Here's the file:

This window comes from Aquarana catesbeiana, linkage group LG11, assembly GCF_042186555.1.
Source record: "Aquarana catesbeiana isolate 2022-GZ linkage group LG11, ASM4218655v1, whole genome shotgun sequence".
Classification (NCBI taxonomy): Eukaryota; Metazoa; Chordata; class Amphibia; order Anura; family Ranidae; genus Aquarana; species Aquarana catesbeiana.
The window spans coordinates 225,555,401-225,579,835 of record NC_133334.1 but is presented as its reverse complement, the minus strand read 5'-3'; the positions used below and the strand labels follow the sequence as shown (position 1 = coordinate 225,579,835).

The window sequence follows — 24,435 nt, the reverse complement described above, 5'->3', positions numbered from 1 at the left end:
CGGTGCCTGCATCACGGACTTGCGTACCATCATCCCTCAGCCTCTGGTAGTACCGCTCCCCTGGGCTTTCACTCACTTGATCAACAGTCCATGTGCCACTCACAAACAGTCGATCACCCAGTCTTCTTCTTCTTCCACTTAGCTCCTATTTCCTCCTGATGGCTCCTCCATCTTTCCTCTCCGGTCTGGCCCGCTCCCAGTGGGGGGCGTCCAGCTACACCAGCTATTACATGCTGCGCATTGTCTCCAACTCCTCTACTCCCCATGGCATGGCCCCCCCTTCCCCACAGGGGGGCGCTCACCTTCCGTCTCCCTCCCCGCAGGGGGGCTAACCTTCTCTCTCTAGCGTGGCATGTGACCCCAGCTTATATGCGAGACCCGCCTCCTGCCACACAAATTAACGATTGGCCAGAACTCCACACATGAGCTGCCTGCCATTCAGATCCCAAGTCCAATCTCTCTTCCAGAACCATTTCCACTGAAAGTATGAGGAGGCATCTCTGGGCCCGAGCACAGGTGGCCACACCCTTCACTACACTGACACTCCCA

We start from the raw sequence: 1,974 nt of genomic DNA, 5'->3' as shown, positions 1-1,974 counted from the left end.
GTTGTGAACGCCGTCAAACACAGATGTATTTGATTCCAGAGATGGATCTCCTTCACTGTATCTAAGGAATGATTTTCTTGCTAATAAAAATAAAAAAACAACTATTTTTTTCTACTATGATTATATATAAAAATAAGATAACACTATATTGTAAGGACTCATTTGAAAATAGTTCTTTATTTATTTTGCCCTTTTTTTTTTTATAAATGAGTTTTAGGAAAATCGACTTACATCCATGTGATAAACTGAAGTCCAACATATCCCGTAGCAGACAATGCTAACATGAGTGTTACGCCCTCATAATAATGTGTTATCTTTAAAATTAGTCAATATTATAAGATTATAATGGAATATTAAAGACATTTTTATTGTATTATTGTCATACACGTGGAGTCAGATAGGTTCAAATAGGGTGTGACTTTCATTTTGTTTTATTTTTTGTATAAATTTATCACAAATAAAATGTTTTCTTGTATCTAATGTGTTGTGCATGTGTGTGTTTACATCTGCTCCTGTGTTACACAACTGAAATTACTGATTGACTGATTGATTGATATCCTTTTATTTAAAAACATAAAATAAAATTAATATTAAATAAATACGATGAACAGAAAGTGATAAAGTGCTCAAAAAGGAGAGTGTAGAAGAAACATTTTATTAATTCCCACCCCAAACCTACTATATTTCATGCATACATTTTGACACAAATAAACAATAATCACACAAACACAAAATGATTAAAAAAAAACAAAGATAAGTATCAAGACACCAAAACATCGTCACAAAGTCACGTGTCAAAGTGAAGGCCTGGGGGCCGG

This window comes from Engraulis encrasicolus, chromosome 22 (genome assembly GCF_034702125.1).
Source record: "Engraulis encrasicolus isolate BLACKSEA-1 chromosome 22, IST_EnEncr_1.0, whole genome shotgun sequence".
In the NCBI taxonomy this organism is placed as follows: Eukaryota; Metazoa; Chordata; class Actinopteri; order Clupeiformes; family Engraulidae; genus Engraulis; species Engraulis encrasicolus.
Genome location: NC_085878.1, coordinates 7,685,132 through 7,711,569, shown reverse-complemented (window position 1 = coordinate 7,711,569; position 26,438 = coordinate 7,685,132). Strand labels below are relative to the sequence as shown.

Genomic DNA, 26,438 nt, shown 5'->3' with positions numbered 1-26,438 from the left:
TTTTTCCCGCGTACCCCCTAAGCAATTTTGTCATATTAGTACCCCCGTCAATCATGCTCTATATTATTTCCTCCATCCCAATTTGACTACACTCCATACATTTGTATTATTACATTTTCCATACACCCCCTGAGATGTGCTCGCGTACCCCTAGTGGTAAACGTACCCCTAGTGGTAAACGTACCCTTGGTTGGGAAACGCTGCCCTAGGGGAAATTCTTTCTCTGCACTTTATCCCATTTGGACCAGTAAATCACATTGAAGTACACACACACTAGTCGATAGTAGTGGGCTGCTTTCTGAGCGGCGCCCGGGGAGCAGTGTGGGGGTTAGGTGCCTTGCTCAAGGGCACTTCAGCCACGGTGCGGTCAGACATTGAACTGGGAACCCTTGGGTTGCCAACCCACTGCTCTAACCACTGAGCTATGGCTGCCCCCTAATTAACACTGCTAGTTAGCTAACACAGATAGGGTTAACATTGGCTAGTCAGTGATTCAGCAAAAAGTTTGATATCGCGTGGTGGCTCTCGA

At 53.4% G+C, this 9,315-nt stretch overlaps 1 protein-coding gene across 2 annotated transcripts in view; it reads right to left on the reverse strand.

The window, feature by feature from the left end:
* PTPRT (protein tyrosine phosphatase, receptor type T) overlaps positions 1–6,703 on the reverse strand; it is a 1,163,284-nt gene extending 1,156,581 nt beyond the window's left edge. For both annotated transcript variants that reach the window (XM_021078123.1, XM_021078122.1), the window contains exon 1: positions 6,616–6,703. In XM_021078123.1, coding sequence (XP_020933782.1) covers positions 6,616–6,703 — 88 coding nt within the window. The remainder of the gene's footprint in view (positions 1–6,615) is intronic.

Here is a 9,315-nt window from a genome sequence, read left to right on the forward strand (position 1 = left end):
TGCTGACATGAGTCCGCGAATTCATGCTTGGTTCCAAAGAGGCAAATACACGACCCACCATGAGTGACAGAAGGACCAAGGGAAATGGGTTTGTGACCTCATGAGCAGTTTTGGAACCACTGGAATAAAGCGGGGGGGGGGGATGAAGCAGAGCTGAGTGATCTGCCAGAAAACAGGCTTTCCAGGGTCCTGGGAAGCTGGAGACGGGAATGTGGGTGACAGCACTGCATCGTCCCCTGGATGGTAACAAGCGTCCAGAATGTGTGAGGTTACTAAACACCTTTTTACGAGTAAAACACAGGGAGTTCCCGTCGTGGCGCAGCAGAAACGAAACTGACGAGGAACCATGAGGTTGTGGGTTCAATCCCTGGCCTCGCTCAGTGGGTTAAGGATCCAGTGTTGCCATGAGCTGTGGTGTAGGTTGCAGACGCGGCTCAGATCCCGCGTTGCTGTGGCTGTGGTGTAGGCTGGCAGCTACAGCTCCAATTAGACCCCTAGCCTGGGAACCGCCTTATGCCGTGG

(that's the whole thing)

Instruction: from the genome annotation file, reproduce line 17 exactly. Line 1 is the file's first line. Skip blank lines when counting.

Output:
* PTPRT (protein tyrosine phosphatase, receptor type T) overlaps positions 1–6,703 on the reverse strand; it is a 1,163,284-nt gene extending 1,156,581 nt beyond the window's left edge. For both annotated transcript variants that reach the window (XM_021078123.1, XM_021078122.1), the window contains exon 1: positions 6,616–6,703. In XM_021078123.1, coding sequence (XP_020933782.1) covers positions 6,616–6,703 — 88 coding nt within the window. The remainder of the gene's footprint in view (positions 1–6,615) is intronic.